How Safe Are Sanctuary Cities?


Veronica Liow

On Nov. 16, 2016, NYU students staged a walkout at Washington Square Park to declare NYU as a sanctuary campus.

By Mariana Castro, Contributing Writer

The Trump administration’s fight against sanctuary cities has recently completed its one-year anniversary, and it doesn’t seem to be stopping anytime soon. On March 8, President Donald Trump said the Justice Department is doing a “fantastic job” getting rid of sanctuary city policies.

One day prior, Attorney General Jeff Sessions announced a lawsuit against California over its failure to comply with federal immigration laws. Before that, the administration had consistently threatened to cut off federal funding to jurisdictions that don’t cooperate with them. The administration has even threatened to cut federal funds from liberal U.S. universities like the University of California Berkeley.

But just as such rhetoric is misconstrued, so are many people’s understandings of what sanctuary cities actually are.    

“It’s a contested terrain. On the one hand, the Trump administration obviously thinks that anyone who offers any resistance to federal law enforcement agencies is a sanctuary city,” said Muzaffar Chishti, director of Migration Policy Institute at NYU School of Law. “On the other hand, cities like New York don’t want to be called sanctuary cities because they don’t provide sanctuary; they’re not hiding people.”

The term has roots in the early 1980s, when churches around the country provided sanctuary to Central American refugees fleeing civil wars in defiance of former President Ronald Reagan’s administration policies.

But in a modern context, sanctuary cities can’t completely refuse to enforce federal law.

What they can do is limit their cooperation with the Immigration and Customs Enforcement agency and prohibit their police from doing the work of federal immigration agents — unless such requests come from a signed judicial warrant by a federal judge.

Since 2014, New York City’s police department and jails do not honor detainers from U.S. Immigration and Customs Enforcement agents unless the person they’re looking for has committed one of 170 serious crimes in the past five years. It further expanded these rules in the end of 2017 with three new laws — one prohibiting New York City agencies from partnering with the Department of Homeland Security to enforce immigration laws — under the 287(g) policy — and prohibiting any use of the city’s resources, property and information to further federal immigration enforcement; another requiring city employees to limit collection, disclosure and retention of identifying information on undocumented people; and lastly, restricting federal agents to access non-public areas of New York City without any previous agreement with city officials, judicial warrants or exigent circumstances.

NYU is also part of this movement. Chishti says that the university enforces students’ Fourth Amendment rights, not allowing ICE agents to come on campus unless they have a judicial warrant. Beyond that, NYU has ongoing efforts coming from both its administration and student body, with groups like NYU Sanctuary and NYU Dream Team leading efforts to make our undocumented students feel safe on campus.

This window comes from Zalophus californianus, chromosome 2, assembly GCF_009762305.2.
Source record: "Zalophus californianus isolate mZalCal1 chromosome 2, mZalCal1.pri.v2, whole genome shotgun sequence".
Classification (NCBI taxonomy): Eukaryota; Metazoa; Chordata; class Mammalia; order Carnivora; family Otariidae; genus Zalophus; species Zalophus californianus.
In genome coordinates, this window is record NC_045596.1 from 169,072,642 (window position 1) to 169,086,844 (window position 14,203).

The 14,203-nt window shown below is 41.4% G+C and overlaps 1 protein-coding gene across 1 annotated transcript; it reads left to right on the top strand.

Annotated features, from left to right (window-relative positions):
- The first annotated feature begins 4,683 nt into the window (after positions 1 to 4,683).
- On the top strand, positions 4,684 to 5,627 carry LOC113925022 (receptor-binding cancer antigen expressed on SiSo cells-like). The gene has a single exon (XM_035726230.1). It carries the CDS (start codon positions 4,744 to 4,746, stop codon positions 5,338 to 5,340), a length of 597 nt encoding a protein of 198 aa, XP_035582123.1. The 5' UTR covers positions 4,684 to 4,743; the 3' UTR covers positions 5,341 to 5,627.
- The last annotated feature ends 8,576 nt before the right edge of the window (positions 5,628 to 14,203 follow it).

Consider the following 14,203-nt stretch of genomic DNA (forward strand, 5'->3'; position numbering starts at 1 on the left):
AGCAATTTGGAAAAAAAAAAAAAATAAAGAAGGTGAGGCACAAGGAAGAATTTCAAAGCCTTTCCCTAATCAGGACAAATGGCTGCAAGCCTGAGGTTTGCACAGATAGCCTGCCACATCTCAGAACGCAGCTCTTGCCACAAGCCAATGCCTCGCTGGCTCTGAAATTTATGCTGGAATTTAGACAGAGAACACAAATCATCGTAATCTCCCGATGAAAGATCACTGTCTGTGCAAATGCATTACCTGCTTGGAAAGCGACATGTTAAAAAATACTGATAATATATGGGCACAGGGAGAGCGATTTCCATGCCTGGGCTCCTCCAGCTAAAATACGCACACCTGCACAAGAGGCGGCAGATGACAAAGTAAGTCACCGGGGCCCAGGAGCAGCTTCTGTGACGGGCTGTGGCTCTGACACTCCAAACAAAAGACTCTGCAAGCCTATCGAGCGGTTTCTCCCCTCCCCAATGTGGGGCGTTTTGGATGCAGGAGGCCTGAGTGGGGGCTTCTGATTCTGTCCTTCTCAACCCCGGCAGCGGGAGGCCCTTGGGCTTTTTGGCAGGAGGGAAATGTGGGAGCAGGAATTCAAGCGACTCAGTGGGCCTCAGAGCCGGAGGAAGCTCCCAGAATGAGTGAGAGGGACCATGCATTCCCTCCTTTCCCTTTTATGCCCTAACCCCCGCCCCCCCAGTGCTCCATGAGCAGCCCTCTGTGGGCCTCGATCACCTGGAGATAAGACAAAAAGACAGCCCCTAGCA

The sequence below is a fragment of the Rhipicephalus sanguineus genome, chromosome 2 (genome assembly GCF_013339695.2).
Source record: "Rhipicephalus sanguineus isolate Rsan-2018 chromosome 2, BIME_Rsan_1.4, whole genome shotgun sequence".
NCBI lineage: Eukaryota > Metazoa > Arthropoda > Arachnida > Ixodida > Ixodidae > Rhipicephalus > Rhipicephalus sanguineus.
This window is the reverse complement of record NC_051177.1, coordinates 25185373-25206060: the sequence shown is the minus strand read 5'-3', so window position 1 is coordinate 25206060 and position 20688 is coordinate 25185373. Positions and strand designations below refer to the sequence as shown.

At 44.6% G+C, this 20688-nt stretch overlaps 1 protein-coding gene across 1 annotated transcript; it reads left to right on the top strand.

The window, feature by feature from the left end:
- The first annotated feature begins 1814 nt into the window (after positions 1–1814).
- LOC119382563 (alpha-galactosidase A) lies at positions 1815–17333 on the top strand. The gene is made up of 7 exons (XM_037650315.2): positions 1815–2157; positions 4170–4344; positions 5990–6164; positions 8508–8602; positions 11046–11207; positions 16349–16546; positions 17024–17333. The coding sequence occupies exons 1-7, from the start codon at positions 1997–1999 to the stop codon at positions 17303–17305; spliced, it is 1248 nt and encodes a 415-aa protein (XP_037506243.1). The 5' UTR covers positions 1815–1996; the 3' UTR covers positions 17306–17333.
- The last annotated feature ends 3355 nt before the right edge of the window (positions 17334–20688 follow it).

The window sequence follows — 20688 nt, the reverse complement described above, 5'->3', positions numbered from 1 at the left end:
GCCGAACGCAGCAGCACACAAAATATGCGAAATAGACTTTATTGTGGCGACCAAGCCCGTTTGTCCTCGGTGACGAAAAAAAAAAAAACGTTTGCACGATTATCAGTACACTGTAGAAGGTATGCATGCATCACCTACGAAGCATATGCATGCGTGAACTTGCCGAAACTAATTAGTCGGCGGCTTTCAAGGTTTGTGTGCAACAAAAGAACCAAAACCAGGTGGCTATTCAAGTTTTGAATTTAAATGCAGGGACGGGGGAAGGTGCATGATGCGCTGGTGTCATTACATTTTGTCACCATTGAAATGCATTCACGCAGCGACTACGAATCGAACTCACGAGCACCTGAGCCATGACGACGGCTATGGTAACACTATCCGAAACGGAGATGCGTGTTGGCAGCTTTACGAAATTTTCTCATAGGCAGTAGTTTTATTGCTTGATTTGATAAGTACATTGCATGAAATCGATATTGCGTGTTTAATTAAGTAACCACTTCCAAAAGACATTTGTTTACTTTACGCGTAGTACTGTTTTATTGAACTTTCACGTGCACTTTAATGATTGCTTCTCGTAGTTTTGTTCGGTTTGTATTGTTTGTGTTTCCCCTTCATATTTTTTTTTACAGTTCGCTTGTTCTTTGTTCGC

Although these moves are seen as acts of civil disobedience in the eyes of the current administration of the United States, they’re actually very legal.

“It might be nice if all cities would refuse to enforce federal law, but they’re not doing that at all; they are actually following federal law,” New Sanctuary Coalition spokesperson Kirk Cheyfitz told WSN over the phone. “We’re not required to be force multipliers and to act in consent with, or to do the jobs of federal agents, and therefore we’re not going to do it.”

Kirk notes, however, that this is not exactly blanket protection from ICE.

Despite increasing numbers of cities joining this movement,  there was a 30 percent increase in arrests nationwide compared to 2016 according to the Pew Research Center. Under the Obama administration, over 2.5 million people were deported. Yet, 87 percent of unauthorized people in the United States still felt safe, according to the Migration Policy Institute’s analysis.

The difference lies in how administrations dealt with this issue. Under Barack Obama, priority guidelines, called Morton Memos, protected unauthorized people, who were not high prize criminals or priority removals. Under Trump, these are gone. This means any encountered unauthorized person must be removed — no exceptions.

“People seeking help at the systems have skyrocketed because of the clear attempts of the administration to terrorize the immigrant community,” Cheyfitz said. “Volume has more than quadrupled in terms of people seeking assistance [from the NSC].”

Chishti said even in difficult atmospheres like this, people have rights.

“I think what people should know is that even in difficult atmospheres like this, people have rights, and those are important constitutional rights and they apply to everyone without regard to their [immigration] status,” Chishti said.

Email Mariana Castro at [email protected]